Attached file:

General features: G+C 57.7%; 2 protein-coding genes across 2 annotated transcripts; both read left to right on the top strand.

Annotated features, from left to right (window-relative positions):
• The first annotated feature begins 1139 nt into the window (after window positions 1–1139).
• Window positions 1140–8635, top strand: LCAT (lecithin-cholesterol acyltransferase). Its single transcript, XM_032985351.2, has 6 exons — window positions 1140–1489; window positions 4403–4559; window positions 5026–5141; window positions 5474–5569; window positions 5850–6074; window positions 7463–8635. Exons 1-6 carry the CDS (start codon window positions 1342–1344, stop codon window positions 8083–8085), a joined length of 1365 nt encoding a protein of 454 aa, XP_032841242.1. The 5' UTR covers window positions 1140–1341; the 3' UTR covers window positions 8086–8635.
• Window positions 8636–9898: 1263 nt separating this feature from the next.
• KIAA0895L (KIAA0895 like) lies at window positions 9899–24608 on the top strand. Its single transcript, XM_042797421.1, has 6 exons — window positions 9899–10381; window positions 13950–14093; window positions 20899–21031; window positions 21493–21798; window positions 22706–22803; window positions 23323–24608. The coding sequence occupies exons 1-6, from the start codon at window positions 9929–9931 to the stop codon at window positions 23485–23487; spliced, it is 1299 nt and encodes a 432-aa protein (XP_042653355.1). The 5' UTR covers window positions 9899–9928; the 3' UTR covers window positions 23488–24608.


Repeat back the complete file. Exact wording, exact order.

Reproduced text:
General features: G+C 57.7%; 2 protein-coding genes across 2 annotated transcripts; both read left to right on the top strand.

Annotated features, from left to right (window-relative positions):
• The first annotated feature begins 1139 nt into the window (after window positions 1–1139).
• Window positions 1140–8635, top strand: LCAT (lecithin-cholesterol acyltransferase). Its single transcript, XM_032985351.2, has 6 exons — window positions 1140–1489; window positions 4403–4559; window positions 5026–5141; window positions 5474–5569; window positions 5850–6074; window positions 7463–8635. Exons 1-6 carry the CDS (start codon window positions 1342–1344, stop codon window positions 8083–8085), a joined length of 1365 nt encoding a protein of 454 aa, XP_032841242.1. The 5' UTR covers window positions 1140–1341; the 3' UTR covers window positions 8086–8635.
• Window positions 8636–9898: 1263 nt separating this feature from the next.
• KIAA0895L (KIAA0895 like) lies at window positions 9899–24608 on the top strand. Its single transcript, XM_042797421.1, has 6 exons — window positions 9899–10381; window positions 13950–14093; window positions 20899–21031; window positions 21493–21798; window positions 22706–22803; window positions 23323–24608. The coding sequence occupies exons 1-6, from the start codon at window positions 9929–9931 to the stop codon at window positions 23485–23487; spliced, it is 1299 nt and encodes a 432-aa protein (XP_042653355.1). The 5' UTR covers window positions 9899–9928; the 3' UTR covers window positions 23488–24608.